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Original Research ARTICLE Provisionally accepted The full-text will be published soon. Notify me

Front. Psychol. | doi: 10.3389/fpsyg.2019.00688

Endorsing and Reinforcing Gender and Age Stereotypes: The Negative Effect on Self-Rated Leadership Potential for Women and Older Workers

  • 1University of Kent, United Kingdom

Previous research has examined the impact of stereotypes on outcomes such as career progression and hiring decisions. We present a novel approach to examine the role of stereotypes in predicting self-rated leadership potential across gender and age groups. This research sheds light on the impact of leadership-incongruent and detrimental stereotypes about one’s gender and age, for women and older workers, on self-ratings of leadership potential. Across three studies (total N = 640), correlational and experimental evidence shows differential effects of stereotypes about women (vs. men) and older (vs. younger) people on self-ratings of their own leadership potential. Specifically, results suggest that both gender and age stereotypes affect older workers more than their younger counterparts (Study 1). We examined the effects of stereotyped workplace cultures and found comparable effects on self-rated leadership potential at the intersectional level, with women self-rating more leadership potential than men in the younger but not the older age group (Study 2). Furthermore, stereotyped workplace cultures impacted women’s and older worker’s perceptions of job fit (Studies 2 & 3), also extending to job appeal for older workers (Study 3). Results are discussed in terms of career implications for both women and older workers, with a particular focus on older women, whose intersecting identities are leadership stereotype-incongruent.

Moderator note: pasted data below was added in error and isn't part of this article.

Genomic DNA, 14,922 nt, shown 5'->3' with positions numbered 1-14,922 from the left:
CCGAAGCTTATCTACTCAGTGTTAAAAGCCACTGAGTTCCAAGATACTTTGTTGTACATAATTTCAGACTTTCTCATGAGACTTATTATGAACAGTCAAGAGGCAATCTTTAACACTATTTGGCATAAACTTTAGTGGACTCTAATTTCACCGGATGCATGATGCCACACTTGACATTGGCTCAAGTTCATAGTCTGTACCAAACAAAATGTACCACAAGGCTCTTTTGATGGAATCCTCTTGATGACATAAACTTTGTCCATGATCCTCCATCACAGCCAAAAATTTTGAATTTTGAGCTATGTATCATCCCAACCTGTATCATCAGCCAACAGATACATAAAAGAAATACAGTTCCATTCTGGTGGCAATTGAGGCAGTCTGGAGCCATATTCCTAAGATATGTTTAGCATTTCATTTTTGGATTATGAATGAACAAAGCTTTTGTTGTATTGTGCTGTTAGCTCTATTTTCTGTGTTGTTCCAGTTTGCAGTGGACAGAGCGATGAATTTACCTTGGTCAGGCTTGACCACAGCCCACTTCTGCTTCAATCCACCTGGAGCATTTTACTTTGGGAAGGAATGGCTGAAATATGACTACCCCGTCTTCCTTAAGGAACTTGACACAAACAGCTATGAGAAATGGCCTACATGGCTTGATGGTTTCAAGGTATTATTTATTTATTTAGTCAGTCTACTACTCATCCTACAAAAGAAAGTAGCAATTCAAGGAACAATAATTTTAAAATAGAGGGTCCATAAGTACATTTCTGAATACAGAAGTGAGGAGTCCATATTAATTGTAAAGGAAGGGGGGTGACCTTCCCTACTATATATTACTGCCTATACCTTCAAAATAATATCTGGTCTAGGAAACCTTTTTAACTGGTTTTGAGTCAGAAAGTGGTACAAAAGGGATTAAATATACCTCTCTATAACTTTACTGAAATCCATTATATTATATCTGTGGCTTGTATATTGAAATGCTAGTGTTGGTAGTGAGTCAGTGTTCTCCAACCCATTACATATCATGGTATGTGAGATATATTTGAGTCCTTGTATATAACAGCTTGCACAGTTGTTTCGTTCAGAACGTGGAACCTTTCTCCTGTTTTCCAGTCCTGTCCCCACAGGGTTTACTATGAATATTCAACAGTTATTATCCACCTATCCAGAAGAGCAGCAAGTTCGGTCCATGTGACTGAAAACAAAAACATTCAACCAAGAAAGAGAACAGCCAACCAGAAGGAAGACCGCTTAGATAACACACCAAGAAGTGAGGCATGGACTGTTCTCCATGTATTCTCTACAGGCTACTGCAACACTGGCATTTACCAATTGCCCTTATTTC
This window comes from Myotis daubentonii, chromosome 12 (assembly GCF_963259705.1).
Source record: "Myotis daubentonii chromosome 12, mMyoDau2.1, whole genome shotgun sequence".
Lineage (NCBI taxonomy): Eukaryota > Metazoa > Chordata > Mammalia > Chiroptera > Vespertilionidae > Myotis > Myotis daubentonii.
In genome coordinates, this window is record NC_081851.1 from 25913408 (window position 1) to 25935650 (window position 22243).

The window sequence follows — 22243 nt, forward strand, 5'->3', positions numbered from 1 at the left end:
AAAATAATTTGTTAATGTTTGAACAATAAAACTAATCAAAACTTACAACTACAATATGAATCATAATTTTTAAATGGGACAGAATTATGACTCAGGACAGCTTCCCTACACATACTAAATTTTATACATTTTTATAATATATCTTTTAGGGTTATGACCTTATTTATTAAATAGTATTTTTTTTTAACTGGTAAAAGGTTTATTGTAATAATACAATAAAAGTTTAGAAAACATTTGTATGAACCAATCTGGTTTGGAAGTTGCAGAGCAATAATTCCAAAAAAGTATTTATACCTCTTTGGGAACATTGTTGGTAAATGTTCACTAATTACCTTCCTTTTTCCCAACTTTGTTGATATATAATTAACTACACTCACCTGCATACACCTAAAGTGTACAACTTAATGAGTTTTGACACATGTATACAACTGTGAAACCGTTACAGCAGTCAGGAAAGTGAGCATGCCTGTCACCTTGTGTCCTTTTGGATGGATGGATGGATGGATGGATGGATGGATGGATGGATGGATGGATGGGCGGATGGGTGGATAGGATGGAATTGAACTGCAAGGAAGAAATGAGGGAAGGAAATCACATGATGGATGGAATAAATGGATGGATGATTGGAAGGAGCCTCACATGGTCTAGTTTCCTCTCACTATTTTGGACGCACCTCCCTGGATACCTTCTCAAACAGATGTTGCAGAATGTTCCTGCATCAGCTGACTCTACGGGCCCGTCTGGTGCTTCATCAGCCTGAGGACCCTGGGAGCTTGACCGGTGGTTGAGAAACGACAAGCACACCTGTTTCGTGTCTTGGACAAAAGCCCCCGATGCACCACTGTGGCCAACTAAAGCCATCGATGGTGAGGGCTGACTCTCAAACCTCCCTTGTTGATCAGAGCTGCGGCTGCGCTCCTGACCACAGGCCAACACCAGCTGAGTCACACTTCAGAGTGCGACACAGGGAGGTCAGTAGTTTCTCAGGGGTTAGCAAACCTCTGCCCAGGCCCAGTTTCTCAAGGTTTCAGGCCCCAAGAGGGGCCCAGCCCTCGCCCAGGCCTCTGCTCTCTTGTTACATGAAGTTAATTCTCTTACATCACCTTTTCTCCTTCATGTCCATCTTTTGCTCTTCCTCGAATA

Keywords: gender, age, stereotypes, organisational culture, Leadership potential

Received: 14 Sep 2018; Accepted: 12 Mar 2019.

Edited by:

Thekla Morgenroth, University of Exeter, United Kingdom

Reviewed by:

Michelle Stratemeyer, The University of Melbourne, Australia
Louise Pendry, University of Exeter, United Kingdom  

Copyright: © 2019 Tresh, Steeden, Randsley de Moura, Leite, Swift and Player. This is an open-access article distributed under the terms of the Creative Commons Attribution License (CC BY). The use, distribution or reproduction in other forums is permitted, provided the original author(s) and the copyright owner(s) are credited and that the original publication in this journal is cited, in accordance with accepted academic practice. No use, distribution or reproduction is permitted which does not comply with these terms.

* Correspondence: Ms. Fatima Tresh, University of Kent, Canterbury, United Kingdom,